Table 1 Summary characteristics of the data used in different subsets

Breast MRI acquisition

3D Cartesian six-echo gradient echo MRI sequences were performed using dedicated Sentinelle 8-channel breast coils with the following parameters: repetition time = 30 ms; echo times = 1.37, 2.66, 4.92, 6.15, 7.38, and 8.81 ms, flip angle = 6°; matrix = 192 × 78; pixel size = 1.97 × 1.97 mm2, and slice thickness = 4 mm. Magnitude and phase images were collected. Test-retest scans were performed by the same technician on the same day for each participant in this group. After the first scan, the patient was asked to exit the scanner and immediately return to the scanner to receive the second scan. This ensures that changes related to plasticity or development are negligible, and therefore, intra-individual variation between the two scans can be considered as noise [26].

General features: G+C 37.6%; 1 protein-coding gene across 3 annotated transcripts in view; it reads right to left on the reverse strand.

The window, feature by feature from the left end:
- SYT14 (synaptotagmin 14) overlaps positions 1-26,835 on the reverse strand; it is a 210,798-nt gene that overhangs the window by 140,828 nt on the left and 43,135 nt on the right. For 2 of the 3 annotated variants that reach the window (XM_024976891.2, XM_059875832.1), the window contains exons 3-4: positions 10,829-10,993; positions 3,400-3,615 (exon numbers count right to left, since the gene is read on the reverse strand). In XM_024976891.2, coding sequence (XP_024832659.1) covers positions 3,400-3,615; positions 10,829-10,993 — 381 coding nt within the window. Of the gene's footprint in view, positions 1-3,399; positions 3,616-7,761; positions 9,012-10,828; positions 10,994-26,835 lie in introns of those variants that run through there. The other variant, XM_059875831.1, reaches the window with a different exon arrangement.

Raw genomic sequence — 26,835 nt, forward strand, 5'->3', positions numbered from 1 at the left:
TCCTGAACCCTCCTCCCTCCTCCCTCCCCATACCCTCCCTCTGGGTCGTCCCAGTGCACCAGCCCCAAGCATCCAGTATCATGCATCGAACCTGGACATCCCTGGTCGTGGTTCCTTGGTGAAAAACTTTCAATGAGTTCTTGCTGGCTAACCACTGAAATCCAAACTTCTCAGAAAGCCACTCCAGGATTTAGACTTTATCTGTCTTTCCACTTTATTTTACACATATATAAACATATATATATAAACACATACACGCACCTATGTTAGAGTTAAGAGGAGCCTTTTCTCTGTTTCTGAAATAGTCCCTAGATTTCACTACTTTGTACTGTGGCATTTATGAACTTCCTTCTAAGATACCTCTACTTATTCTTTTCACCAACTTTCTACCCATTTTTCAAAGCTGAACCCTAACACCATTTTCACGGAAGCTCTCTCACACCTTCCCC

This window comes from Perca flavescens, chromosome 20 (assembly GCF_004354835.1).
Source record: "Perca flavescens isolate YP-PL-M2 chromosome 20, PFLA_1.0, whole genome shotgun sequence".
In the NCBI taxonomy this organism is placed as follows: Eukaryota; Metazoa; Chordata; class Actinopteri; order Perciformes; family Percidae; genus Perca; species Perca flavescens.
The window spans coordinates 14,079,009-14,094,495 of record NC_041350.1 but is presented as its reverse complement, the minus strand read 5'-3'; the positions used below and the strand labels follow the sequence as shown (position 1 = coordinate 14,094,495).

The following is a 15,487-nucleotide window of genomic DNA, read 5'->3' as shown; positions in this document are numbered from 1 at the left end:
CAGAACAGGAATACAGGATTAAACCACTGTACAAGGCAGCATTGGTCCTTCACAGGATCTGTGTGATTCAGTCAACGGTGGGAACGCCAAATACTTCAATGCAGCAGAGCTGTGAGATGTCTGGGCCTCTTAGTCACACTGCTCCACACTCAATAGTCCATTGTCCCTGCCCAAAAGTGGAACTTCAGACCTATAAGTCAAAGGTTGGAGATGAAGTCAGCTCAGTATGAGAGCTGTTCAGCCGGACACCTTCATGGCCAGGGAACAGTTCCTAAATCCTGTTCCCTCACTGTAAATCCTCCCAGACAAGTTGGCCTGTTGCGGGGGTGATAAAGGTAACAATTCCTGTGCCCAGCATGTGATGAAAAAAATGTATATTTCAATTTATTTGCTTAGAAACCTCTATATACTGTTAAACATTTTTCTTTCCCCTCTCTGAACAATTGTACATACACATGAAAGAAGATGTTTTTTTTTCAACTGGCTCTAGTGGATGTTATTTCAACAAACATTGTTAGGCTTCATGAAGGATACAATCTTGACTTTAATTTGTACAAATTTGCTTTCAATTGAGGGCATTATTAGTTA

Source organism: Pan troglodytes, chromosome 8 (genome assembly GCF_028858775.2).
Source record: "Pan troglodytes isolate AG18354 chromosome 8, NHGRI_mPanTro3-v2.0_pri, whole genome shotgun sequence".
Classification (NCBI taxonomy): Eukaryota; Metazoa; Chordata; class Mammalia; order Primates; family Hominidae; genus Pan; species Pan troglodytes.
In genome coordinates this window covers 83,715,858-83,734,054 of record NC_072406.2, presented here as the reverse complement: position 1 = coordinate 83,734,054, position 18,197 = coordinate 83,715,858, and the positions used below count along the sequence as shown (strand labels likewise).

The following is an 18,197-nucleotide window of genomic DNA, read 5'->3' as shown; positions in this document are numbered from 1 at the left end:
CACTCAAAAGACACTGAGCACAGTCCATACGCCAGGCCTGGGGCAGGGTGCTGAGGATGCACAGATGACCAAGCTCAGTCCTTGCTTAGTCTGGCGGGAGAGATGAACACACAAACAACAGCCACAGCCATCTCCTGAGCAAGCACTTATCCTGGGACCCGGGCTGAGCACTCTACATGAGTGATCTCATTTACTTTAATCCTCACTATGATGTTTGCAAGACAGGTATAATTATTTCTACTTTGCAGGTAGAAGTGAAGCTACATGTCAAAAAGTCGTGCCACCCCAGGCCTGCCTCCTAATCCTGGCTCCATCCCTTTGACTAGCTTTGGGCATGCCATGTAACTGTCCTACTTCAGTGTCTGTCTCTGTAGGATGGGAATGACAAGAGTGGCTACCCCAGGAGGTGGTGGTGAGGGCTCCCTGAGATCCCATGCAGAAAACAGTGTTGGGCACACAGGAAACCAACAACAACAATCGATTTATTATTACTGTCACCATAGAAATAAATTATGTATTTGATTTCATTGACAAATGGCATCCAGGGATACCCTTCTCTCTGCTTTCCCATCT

Fat-water separation

The magnitude and phase images extracted from the scanner were combined to generate complex images using MATLAB (complex image = magnitude image × exp.(i × phase image)). Given that bipolar readouts were used in the acquisition, phase correction was performed, as previously described [27]. To reconstruct fat-only images, water-only images, and fat fraction maps, a multi-point Dixon method was applied by using a technique termed as “iterative decomposition of water and fat with echo asymmetric and least-squares estimation”, which incorporates asymmetrically acquired multi-echo data with an iterative least-squares decomposition algorithm with optimized noise performance [27, 28]. The fat-water separation process was performed using MATLAB R2020b (MathWorks, Natick, MA, USA).

Algorithm 1: registration breast segmentation

Image processing

To suppress the background noise present in the breast MR images, the fat-only and water-only images were first combined to generate fat-water-sum image by adding their signal intensity values. In the fat-water-sum image, structural variations within the breast and pectoral regions were largely removed, making the breast region more homogeneous, which facilitated the generation of a mask containing the whole-body region only for the background noise removal process. To improve the visibility of the pectoral muscle and breast boundary, the fat-only and water-only images were combined using the sigmoid decision function [29]: